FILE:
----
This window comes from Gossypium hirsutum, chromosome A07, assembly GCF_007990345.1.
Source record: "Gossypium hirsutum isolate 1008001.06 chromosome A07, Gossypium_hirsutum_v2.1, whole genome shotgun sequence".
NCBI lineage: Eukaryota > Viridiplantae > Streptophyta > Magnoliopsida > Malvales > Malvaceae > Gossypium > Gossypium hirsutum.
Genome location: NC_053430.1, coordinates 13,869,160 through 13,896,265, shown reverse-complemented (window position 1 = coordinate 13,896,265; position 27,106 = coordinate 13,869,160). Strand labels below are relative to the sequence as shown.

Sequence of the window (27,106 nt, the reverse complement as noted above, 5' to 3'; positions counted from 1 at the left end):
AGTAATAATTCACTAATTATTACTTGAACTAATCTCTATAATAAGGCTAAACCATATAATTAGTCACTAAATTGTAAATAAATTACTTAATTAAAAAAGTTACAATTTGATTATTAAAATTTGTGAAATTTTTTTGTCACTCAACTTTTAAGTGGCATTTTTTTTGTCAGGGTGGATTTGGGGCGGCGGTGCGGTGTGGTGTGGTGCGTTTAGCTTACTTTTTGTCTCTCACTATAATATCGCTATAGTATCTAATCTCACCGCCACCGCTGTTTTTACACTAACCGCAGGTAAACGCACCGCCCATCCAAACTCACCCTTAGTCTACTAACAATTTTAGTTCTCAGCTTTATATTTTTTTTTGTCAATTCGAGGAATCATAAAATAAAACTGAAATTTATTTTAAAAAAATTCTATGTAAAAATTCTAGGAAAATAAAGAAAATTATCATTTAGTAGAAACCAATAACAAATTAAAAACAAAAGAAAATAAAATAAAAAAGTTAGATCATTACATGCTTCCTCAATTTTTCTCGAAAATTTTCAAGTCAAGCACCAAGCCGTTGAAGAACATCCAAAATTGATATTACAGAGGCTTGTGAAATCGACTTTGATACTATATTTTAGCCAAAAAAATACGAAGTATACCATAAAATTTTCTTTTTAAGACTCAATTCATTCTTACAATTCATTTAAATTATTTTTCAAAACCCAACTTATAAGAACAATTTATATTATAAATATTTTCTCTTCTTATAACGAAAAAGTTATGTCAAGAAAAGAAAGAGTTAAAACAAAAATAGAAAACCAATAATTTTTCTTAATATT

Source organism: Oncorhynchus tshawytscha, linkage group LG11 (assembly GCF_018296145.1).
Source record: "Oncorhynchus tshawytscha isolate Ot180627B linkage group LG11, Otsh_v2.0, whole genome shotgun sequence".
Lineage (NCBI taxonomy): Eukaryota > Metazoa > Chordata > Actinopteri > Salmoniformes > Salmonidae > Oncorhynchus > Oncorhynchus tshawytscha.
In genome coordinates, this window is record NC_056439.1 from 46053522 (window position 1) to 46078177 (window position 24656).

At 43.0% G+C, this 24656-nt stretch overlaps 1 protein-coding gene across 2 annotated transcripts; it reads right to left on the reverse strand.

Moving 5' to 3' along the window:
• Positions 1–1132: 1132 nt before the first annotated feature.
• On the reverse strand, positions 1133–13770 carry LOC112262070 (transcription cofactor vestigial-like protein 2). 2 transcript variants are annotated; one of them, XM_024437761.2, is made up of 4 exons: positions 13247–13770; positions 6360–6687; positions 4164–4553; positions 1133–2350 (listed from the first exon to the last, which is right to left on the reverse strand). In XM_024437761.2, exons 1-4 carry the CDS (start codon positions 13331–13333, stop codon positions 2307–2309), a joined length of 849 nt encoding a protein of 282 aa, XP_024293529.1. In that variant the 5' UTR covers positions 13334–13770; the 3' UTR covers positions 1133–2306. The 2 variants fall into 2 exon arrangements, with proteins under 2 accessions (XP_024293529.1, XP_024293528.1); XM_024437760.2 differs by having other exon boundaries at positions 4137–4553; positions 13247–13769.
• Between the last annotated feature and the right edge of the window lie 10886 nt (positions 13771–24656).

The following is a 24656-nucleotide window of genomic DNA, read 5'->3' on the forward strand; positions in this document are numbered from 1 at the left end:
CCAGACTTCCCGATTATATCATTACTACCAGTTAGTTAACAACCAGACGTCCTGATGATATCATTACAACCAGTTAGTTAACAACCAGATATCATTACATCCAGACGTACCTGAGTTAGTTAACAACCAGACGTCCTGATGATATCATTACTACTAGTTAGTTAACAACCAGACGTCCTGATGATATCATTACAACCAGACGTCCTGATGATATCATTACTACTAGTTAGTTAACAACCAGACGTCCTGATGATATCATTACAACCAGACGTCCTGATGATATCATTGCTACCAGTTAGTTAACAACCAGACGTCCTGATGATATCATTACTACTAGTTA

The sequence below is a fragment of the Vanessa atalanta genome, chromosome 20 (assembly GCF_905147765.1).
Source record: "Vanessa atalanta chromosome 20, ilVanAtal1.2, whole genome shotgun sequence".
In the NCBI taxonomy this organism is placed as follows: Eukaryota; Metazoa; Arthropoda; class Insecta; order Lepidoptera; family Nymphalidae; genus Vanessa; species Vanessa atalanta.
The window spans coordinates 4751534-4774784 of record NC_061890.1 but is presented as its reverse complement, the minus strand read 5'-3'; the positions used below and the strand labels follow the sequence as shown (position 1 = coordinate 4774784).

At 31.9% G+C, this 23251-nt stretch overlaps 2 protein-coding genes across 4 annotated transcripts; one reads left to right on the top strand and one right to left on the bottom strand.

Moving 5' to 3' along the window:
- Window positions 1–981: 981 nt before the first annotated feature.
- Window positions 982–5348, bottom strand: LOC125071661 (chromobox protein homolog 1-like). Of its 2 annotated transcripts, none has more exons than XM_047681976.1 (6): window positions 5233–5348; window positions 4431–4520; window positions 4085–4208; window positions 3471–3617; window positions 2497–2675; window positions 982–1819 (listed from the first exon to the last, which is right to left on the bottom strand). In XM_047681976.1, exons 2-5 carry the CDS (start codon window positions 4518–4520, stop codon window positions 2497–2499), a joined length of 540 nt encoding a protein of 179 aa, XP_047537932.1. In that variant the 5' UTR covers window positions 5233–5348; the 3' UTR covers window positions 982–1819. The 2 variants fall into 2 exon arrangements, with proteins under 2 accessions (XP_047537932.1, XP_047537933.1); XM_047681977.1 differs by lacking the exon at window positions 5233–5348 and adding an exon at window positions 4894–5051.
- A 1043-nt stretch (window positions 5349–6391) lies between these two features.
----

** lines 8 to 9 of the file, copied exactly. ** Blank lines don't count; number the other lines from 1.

Source record: "Oncorhynchus tshawytscha isolate Ot180627B linkage group LG11, Otsh_v2.0, whole genome shotgun sequence".
Lineage (NCBI taxonomy): Eukaryota > Metazoa > Chordata > Actinopteri > Salmoniformes > Salmonidae > Oncorhynchus > Oncorhynchus tshawytscha.